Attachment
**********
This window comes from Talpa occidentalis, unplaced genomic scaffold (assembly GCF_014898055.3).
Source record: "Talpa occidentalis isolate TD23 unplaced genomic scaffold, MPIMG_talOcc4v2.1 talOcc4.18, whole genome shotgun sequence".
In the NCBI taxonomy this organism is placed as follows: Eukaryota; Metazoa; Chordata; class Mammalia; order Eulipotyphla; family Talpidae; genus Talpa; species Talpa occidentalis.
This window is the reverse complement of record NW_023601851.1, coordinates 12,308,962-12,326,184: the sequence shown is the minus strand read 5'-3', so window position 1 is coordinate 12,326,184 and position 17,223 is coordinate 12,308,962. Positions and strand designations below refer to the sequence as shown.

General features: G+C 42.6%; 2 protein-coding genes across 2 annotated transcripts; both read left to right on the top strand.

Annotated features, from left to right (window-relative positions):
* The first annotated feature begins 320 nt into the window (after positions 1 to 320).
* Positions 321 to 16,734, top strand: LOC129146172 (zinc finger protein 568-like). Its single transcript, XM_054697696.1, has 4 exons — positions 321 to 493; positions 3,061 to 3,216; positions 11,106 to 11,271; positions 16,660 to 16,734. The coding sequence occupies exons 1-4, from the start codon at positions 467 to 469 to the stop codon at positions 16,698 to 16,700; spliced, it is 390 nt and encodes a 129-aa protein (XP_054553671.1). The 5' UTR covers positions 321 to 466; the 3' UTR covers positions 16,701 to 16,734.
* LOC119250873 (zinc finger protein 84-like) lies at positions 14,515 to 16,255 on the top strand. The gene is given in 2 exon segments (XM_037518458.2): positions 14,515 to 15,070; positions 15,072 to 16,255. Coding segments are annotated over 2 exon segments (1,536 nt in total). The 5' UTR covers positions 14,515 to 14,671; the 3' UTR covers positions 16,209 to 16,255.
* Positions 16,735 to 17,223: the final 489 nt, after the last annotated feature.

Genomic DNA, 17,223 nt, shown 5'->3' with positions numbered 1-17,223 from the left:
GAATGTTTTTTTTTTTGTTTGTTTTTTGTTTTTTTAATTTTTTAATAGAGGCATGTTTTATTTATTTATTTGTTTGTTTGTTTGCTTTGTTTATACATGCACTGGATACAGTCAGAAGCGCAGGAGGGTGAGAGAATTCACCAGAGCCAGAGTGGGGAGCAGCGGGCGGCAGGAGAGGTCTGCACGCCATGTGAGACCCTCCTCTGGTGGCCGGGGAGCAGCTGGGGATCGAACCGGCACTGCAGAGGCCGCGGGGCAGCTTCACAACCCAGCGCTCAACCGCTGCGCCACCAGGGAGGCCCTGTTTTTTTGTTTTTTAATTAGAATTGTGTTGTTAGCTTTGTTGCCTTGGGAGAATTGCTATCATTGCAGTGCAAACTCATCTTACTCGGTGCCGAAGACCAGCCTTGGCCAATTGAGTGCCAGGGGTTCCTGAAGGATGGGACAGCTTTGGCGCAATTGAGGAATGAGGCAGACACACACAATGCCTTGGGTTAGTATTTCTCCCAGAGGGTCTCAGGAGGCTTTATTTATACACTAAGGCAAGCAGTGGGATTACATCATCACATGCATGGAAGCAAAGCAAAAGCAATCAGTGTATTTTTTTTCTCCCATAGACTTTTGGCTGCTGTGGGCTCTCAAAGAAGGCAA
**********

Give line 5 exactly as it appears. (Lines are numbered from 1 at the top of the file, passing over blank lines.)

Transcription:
General features: G+C 42.6%; 2 protein-coding genes across 2 annotated transcripts; both read left to right on the top strand.